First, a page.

The Wall Street Journal reports that the Federal and state banking regulators in the US have approved an application from financial-tech company, Square, to start its own bank in Utah. The stock on Nasdaq went up by about 16% amid the news of the approval.

The bank, Square Financial Services Inc., is expected to launch in 2021 and will be supervised by the Federal Deposit Insurance Corp. and the Utah Department of Financial Institutions.

Square Financial Services will offer small-business loans to merchants that use Square devices to process their payments. Square’s banking effort started over 2½ years ago and was marked by opposition from some bank lobbyists and community groups, who objected to Square’s decision to pursue a charter for a so-called industrial loan company.

Square gets the nod for a banking license, what can Nigerian fintech learn from Square’s Geographic Focus

Why is this relevant to us in Nigeria? Square is a classic Fintech whose operations have expanded across a few complimentary verticals over the past several years. It started as an innovative Point of Sale Terminal provider before moving to provide technology services for merchants. And now as a natural progression, its offering business loans to the small businesses it already serves.

There are a few Nigerian Fintech startups that are solving similar problems and may take a cue from the progress achieved so far by Square.

[READ MORE: The greatest tech solutions spring from most regular problems)

But to be clear, a few capabilities that Square has developed are driving this progress and we must understand them.

  • Innovation: Starting in a market with point-of-sale is already fully penetrated, the company innovated and created a new terminal type, priced for small business and they saw gains.
  • Capital: Square is funded by some of the leading VCs out of silicon valley from inception and has used the capital raised to drive innovation and expand its team to pursue new opportunities including the bank.
  • Geographic focus: As successful as it has been, Square has almost exclusively focused on winning in the US market and sometimes that’s a strategy that is required to be successful.


  1. The metrics for Nigerian Fintechs are different. Asides Square having a support base from major VCs, it seeks to serve as a supplement to traditional banking.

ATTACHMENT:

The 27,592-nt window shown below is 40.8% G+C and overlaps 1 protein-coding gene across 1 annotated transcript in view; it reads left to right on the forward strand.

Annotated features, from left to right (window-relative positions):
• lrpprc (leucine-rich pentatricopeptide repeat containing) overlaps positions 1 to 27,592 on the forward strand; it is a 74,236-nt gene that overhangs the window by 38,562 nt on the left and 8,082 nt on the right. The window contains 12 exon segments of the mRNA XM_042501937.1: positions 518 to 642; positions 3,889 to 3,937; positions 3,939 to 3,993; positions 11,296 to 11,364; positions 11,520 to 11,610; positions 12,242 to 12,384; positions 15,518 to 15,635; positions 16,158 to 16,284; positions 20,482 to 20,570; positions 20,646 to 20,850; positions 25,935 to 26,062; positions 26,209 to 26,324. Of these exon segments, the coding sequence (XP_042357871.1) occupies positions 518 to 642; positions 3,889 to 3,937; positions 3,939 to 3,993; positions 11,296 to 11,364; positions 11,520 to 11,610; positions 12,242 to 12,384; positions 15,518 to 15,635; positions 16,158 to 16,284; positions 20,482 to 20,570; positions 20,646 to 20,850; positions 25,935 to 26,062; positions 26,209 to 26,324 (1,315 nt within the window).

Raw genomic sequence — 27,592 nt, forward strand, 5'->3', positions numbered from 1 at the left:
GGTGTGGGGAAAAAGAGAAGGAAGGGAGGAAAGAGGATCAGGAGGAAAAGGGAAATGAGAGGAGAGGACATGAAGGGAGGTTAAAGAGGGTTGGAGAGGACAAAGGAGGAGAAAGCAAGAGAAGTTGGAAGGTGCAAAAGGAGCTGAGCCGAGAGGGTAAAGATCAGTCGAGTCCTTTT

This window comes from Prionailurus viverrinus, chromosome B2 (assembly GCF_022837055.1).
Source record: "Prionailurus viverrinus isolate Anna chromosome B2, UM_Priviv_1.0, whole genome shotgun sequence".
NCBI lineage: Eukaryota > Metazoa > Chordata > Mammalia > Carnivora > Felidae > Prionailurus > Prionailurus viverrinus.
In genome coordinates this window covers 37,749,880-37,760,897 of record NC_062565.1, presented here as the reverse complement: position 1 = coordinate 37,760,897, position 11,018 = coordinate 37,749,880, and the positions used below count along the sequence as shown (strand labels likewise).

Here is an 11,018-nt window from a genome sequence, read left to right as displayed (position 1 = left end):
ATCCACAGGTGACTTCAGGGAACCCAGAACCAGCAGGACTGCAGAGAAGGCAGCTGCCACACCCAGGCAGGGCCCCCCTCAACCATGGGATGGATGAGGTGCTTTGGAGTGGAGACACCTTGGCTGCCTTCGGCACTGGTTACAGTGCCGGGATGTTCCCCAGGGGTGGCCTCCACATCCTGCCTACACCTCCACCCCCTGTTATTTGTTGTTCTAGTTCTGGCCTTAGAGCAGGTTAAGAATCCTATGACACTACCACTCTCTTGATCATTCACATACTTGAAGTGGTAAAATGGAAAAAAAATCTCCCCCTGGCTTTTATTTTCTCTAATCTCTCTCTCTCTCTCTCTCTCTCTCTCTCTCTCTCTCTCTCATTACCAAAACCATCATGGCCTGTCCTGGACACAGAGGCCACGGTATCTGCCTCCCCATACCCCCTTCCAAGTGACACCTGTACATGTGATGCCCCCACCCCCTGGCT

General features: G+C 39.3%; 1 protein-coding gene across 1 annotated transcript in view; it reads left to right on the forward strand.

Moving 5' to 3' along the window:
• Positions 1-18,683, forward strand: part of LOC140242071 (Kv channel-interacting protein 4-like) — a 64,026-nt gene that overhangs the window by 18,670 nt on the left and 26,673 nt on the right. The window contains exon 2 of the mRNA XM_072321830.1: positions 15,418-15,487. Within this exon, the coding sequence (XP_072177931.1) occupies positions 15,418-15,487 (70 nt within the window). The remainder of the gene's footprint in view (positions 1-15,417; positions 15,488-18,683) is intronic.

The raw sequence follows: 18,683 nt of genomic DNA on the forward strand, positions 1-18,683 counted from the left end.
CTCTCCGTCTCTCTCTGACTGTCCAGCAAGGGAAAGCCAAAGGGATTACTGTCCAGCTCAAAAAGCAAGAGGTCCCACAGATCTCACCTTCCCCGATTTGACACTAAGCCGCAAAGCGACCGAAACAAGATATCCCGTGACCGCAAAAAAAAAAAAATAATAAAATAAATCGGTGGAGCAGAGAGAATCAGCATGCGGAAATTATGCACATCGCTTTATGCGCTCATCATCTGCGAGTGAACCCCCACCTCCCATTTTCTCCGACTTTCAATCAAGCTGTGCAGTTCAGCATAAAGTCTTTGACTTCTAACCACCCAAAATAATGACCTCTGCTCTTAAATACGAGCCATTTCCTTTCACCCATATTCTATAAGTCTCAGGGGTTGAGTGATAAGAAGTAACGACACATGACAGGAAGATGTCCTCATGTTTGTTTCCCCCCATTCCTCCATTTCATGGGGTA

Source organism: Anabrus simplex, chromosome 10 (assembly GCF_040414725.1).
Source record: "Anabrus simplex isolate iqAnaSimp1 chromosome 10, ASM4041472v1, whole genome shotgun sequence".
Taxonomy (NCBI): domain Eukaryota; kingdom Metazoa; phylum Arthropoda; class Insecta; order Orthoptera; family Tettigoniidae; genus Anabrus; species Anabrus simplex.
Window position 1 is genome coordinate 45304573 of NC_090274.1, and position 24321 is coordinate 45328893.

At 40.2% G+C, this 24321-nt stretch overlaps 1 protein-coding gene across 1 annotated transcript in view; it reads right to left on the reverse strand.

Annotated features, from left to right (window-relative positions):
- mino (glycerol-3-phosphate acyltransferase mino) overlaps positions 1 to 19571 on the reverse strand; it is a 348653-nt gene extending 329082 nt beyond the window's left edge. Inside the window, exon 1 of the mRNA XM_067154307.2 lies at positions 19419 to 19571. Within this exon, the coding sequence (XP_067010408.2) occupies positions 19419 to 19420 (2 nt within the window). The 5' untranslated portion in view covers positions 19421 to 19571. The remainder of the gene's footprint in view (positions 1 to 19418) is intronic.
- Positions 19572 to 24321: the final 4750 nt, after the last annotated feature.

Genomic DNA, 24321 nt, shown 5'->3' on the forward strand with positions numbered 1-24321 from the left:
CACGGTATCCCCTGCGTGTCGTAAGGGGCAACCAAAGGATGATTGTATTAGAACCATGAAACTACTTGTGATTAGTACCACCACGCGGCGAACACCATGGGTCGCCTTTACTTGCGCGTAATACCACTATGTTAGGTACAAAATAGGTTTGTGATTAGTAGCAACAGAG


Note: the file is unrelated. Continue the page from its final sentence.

In Nigeria, Fintechs are a liberation from the evil of traditional banking.
    Traditional banks have drawn unthinkable blood from the finances of the average Nigerian and fintechs serve as a way by which the citizens are protesting the abuse.
    Nigerians would rather now have their monies and Piggybank, Carbon, Aella etc – to make them banks would be to make them one and the same with the same banks the average Nigerian is running from.

    • You hit it right in the money @kamosende. Moreover the amount of hurdles to jump to get the licence as bank is not as straight forward as you would think.

      Fintechs in Nigeria are not trying to be banks but rather provide alternative banking solutions that mitigate the issues customers have to deal with their respective banks.

      Should they cross that line, they would essentially be one of them. Unless the fintechs collectively work together as one entity, leverage on their individual strength to provide the banking services that these banks offer in a more efficient and effective manner, then it would be a welcomed development i.e. like a hypothetical NGO bank that leverages on the solutions and efficiencies of the Fintechs to serve the people. My only issue would be how they would protect against Selfish interests.


  2. I disagree with the above opinions considering the high percentage of unbanked that currently exists, there is still a lot of space for financial service offerings that fintechs can explore, not having to limit themselves within a particular fence and becoming competitive enough to getting such licenses and not always rendering superiorities to the bank.


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